“China’s trade with BRI countries booms in 2019”, Xinhua, January 14, 2020.
 “Cities along the Silk Roads”, UNESCO
 Ren Yuanzhe, “Sub-State Diplomacy and Its Practice in Trans-boundary Cooperation”, International Review, No.3, 2017, pp.105-109.
 Liu Weidong, The Belt and Road Initiative: A Pathway Towards Inclusive Globalization, Routledge, 2019, p.139.
 Zou Ciyong, The Belt and Road Initiative: A Platform for Sustainable Urban and Industrial Development, in MakingIt: Industry for Development, Number 24, 2017, UNIDO, pp.24-26.
 Tu Qiyu ed, Annual Report on World Cities (2019), Social Sciences Academic Press, April 2019.
 “China bought most of Greece’s main port and now it wants to make it the biggest in Europe”, CNBC, November 15, 2019.
 “Chinese Investment and the BRI in Sri Lanka”, Research Paper, Chatham House, March 2020. p.10.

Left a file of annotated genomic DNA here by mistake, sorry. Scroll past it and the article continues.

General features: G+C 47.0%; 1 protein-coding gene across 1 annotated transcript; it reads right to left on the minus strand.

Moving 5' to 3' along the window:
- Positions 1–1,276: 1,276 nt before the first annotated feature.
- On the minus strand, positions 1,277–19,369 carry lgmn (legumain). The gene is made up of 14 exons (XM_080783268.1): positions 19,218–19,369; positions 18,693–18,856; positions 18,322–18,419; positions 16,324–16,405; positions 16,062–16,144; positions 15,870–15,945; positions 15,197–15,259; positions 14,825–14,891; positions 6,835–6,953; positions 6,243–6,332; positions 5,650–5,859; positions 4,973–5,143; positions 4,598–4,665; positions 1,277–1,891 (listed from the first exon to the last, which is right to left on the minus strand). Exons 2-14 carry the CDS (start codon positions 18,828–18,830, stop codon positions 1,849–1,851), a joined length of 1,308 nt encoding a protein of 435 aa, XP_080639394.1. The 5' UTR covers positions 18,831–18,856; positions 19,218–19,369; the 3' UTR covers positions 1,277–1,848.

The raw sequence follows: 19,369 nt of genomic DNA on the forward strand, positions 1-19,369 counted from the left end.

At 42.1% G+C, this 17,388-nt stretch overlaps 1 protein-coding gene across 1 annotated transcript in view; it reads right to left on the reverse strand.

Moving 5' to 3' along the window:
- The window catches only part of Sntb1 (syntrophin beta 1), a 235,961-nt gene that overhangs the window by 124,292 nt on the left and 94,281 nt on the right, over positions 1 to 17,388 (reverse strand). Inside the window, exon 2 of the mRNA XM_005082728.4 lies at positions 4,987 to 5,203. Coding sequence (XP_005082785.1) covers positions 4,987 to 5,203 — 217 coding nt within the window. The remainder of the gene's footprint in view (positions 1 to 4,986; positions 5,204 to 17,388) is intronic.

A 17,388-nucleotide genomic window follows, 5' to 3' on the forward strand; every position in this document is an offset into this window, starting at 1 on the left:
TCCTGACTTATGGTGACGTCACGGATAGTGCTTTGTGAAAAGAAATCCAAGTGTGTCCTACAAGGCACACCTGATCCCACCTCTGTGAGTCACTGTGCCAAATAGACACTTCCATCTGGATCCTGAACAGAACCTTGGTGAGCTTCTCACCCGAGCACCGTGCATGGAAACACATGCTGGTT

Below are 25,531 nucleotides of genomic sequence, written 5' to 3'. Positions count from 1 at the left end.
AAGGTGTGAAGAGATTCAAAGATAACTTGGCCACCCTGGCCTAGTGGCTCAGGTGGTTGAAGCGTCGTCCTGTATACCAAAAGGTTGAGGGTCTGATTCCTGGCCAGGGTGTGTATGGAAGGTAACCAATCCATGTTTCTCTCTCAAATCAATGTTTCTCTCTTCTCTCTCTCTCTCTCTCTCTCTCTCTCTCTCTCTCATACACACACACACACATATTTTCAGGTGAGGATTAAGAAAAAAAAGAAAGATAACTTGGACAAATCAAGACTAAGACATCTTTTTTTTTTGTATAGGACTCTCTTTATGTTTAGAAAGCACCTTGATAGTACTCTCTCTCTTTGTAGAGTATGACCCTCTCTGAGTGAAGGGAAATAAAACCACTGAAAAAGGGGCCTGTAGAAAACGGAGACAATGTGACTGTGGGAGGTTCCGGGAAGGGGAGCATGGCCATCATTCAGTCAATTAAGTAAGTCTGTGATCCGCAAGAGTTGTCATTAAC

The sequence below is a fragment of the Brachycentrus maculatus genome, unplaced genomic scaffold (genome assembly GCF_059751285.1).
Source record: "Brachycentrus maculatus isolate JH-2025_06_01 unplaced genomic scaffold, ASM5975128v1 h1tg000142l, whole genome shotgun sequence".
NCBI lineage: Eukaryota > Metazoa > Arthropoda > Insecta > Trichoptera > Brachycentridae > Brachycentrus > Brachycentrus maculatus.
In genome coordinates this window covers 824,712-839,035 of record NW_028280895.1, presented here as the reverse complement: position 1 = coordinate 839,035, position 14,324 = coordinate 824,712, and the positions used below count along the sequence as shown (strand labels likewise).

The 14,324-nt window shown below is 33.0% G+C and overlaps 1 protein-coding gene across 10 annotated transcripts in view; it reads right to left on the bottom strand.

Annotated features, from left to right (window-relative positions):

PwC, Economic Impact Assessment of the Port City Colombo, Feb 11, 2020.
 “The Global Economic Outlook During the COVID-19 Pandemic: A Changed World”, The World Bank, June 8, 2020.
 “Impact of COVID-19 on BRI cooperation temporary and limited: Chinese FM”, People’s Daily Online, May 24, 2020.
 Urban and Disaster Risk Management Response to COVID-19, World Bank Group, April 3, 2020.
 Kirk Lancaster, Michael Rubin and Mira Rapp-Hooper, “Mapping China’s Health Silk Road”, Asia Unbound, CSIS, April 10, 2020.
The opinions expressed are those of the authors. They do not reflect the opinions or views of ISPI